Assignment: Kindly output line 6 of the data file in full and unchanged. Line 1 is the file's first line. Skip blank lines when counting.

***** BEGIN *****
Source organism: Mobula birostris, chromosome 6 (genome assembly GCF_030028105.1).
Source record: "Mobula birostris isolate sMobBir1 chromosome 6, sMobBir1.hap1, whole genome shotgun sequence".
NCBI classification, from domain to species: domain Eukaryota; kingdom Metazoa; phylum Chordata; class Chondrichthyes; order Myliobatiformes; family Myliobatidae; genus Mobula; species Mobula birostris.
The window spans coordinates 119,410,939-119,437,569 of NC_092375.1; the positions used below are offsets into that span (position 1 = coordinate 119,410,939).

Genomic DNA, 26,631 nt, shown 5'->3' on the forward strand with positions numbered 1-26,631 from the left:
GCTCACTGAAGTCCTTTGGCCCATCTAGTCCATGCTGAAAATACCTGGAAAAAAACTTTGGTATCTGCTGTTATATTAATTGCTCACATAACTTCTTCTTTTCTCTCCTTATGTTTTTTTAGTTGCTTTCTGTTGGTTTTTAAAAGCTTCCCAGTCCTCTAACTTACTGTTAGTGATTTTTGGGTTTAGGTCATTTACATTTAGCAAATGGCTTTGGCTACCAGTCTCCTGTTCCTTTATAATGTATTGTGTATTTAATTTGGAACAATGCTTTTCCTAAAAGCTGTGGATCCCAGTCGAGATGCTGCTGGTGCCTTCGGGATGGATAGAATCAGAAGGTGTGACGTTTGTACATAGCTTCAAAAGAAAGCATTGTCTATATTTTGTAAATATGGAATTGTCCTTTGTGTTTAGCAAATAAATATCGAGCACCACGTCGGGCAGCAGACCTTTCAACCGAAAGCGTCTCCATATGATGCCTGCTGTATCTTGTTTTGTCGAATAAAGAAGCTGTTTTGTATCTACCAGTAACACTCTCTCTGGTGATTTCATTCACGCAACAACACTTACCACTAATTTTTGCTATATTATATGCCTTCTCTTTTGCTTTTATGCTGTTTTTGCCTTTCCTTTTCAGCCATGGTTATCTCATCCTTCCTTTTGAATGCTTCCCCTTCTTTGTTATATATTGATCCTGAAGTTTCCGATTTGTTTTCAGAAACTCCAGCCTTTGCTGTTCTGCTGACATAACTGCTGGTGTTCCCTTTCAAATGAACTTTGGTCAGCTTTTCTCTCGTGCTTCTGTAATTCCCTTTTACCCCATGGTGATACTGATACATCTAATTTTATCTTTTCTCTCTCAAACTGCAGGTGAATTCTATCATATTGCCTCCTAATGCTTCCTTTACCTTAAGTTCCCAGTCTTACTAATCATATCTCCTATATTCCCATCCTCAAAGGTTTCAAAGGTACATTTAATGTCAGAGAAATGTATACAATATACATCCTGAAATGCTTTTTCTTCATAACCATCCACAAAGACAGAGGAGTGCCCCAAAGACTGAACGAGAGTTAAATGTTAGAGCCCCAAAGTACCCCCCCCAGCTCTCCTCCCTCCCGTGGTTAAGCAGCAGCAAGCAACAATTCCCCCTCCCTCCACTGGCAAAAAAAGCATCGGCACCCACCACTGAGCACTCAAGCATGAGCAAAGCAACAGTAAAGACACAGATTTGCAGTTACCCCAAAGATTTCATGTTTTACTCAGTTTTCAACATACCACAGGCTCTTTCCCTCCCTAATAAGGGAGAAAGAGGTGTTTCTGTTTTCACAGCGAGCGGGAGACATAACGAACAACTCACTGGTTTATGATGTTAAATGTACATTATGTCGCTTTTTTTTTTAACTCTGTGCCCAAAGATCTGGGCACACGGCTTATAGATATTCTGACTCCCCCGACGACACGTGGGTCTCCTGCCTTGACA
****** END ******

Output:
GCTCACTGAAGTCCTTTGGCCCATCTAGTCCATGCTGAAAATACCTGGAAAAAAACTTTGGTATCTGCTGTTATATTAATTGCTCACATAACTTCTTCTTTTCTCTCCTTATGTTTTTTTAGTTGCTTTCTGTTGGTTTTTAAAAGCTTCCCAGTCCTCTAACTTACTGTTAGTGATTTTTGGGTTTAGGTCATTTACATTTAGCAAATGGCTTTGGCTACCAGTCTCCTGTTCCTTTATAATGTATTGTGTATTTAATTTGGAACAATGCTTTTCCTAAAAGCTGTGGATCCCAGTCGAGATGCTGCTGGTGCCTTCGGGATGGATAGAATCAGAAGGTGTGACGTTTGTACATAGCTTCAAAAGAAAGCATTGTCTATATTTTGTAAATATGGAATTGTCCTTTGTGTTTAGCAAATAAATATCGAGCACCACGTCGGGCAGCAGACCTTTCAACCGAAAGCGTCTCCATATGATGCCTGCTGTATCTTGTTTTGTCGAATAAAGAAGCTGTTTTGTATCTACCAGTAACACTCTCTCTGGTGATTTCATTCACGCAACAACACTTACCACTAATTTTTGCTATATTATATGCCTTCTCTTTTGCTTTTATGCTGTTTTTGCCTTTCCTTTTCAGCCATGGTTATCTCATCCTTCCTTTTGAATGCTTCCCCTTCTTTGTTATATATTGATCCTGAAGTTTCCGATTTGTTTTCAGAAACTCCAGCCTTTGCTGTTCTGCTGACATAACTGCTGGTGTTCCCTTTCAAATGAACTTTGGTCAGCTTTTCTCTCGTGCTTCTGTAATTCCCTTTTACCCCATGGTGATACTGATACATCTAATTTTATCTTTTCTCTCTCAAACTGCAGGTGAATTCTATCATATTGCCTCCTAATGCTTCCTTTACCTTAAGTTCCCAGTCTTACTAATCATATCTCCTATATTCCCATCCTCAAAGGTTTCAAAGGTACATTTAATGTCAGAGAAATGTATACAATATACATCCTGAAATGCTTTTTCTTCATAACCATCCACAAAGACAGAGGAGTGCCCCAAAGACTGAACGAGAGTTAAATGTTAGAGCCCCAAAGTACCCCCCCCAGCTCTCCTCCCTCCCGTGGTTAAGCAGCAGCAAGCAACAATTCCCCCTCCCTCCACTGGCAAAAAAAGCATCGGCACCCACCACTGAGCACTCAAGCATGAGCAAAGCAACAGTAAAGACACAGATTTGCAGTTACCCCAAAGATTTCATGTTTTACTCAGTTTTCAACATACCACAGGCTCTTTCCCTCCCTAATAAGGGAGAAAGAGGTGTTTCTGTTTTCACAGCGAGCGGGAGACATAACGAACAACTCACTGGTTTATGATGTTAAATGTACATTATGTCGCTTTTTTTTTTAACTCTGTGCCCAAAGATCTGGGCACACGGCTTATAGATATTCTGACTCCCCCGACGACACGTGGGTCTCCTGCCTTGACA